Abstract:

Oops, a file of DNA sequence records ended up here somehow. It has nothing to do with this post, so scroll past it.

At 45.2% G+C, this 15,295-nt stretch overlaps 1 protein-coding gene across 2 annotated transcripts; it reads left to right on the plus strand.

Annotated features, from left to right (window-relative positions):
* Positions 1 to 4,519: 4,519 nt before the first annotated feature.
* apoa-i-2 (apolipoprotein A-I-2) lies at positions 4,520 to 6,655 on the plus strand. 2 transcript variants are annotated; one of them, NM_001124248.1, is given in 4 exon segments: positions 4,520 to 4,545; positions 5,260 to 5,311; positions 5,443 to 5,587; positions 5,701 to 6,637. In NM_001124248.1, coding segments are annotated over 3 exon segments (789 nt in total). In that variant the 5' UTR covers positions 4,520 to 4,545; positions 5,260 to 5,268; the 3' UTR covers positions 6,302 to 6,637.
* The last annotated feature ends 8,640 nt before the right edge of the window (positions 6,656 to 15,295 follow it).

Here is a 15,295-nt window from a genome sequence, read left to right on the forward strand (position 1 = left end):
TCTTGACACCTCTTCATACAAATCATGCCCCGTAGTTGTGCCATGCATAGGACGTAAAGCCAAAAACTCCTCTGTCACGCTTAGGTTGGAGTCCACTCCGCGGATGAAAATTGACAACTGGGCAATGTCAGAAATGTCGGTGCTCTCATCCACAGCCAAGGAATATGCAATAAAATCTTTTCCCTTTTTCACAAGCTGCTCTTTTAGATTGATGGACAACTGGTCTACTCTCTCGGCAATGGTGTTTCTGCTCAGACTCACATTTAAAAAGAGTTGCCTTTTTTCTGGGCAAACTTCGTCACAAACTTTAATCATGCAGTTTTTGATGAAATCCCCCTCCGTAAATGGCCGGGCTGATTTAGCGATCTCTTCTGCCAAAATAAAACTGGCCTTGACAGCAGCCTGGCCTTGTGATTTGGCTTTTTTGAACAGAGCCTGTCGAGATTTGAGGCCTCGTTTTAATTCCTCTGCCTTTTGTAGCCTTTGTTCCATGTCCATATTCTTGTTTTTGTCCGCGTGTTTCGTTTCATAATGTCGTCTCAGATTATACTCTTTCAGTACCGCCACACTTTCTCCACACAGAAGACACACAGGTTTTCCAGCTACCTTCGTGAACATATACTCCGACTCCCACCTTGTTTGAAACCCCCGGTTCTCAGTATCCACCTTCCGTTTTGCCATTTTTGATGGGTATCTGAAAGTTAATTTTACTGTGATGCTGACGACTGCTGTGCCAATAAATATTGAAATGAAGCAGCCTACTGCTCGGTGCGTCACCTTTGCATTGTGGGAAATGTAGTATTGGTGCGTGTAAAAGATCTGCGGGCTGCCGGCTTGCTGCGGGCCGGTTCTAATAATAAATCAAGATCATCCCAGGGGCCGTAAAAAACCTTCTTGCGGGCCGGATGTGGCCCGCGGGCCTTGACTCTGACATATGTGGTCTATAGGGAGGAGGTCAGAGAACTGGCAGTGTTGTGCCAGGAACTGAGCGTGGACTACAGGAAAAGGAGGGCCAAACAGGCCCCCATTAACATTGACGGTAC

Family based therapy for adolescent substance abuse has been studied to be effective in the West. Whereas, based on literature review, family therapy and interventions for adolescent substance abuse is still in its nascent stages in India. A multidimensional perspective to treatment has been indicated consistently in the Indian literature, but standardized therapy which addresses early substance abuse, from a social-ecological perspective has not been developed and studied for Indian population. While numerous researches have been conducted in India on the need of engaging the family in therapy for the purpose of symptom reduction, long-term maintenance of gains, and reducing family burnout, distress and dysfunction; a family based model in the Indian context has not been developed and tried, to the best of our knowledge. Hence, from the aim of building a model to treat adolescent substance abuse within the family context, experts in the area of mental health and deaddiction were interviewed to inform upon the clinical difficulties, challenges, uniqueness that Indian families present with. The integration of indigenous techniques that would be helpful in engaging families of young individuals with difficulties were also explored. Eight experts' who were interviewed, have 10-30 years of experience in working with families and substance users. An open-ended interview was conducted with the experts individually and audio-recorded. The interviews were then transcribed and subjected to qualitative analysis for building a framework and treatment guideline. Additionally, interviews with patients and their parents were conducted to elicit ‘felt needs’. The results of the analysis revealed culture-specific issues widely experienced within Indian families by adolescents and young adults, centering around the theme of Individuation versus collective identity and living. Substance abuse, in this framework, was found to be perceived as one of the maladaptive ways of the youth to disengage from the family and attempt at individuation and the responsibilities that are considered entitlements in the culture. On the other hand, interviews with family members revealed them to be engaging in inconsistent patterns of care and parenting. This was experienced and observed in terms of fostering interdependence within the family, sometimes within adverse socio-economic and societal conditions, where enacted and perceived stigma kept the individual and family members in a vicious loop of maladaptive coping patterns, dysfunctional family arrangements, and often leading to burnout with poor help seeking. The paper inform upon a framework that lays down the foundation for assessments, planning, case management and therapist competencies, required to address alcohol and drug issues in an Indian family context with such etiological factors at its heart. This paper will cover qualitative results of the interviews and present a model that may guide mental health professionals for treatment of adolescent substance use and family therapy.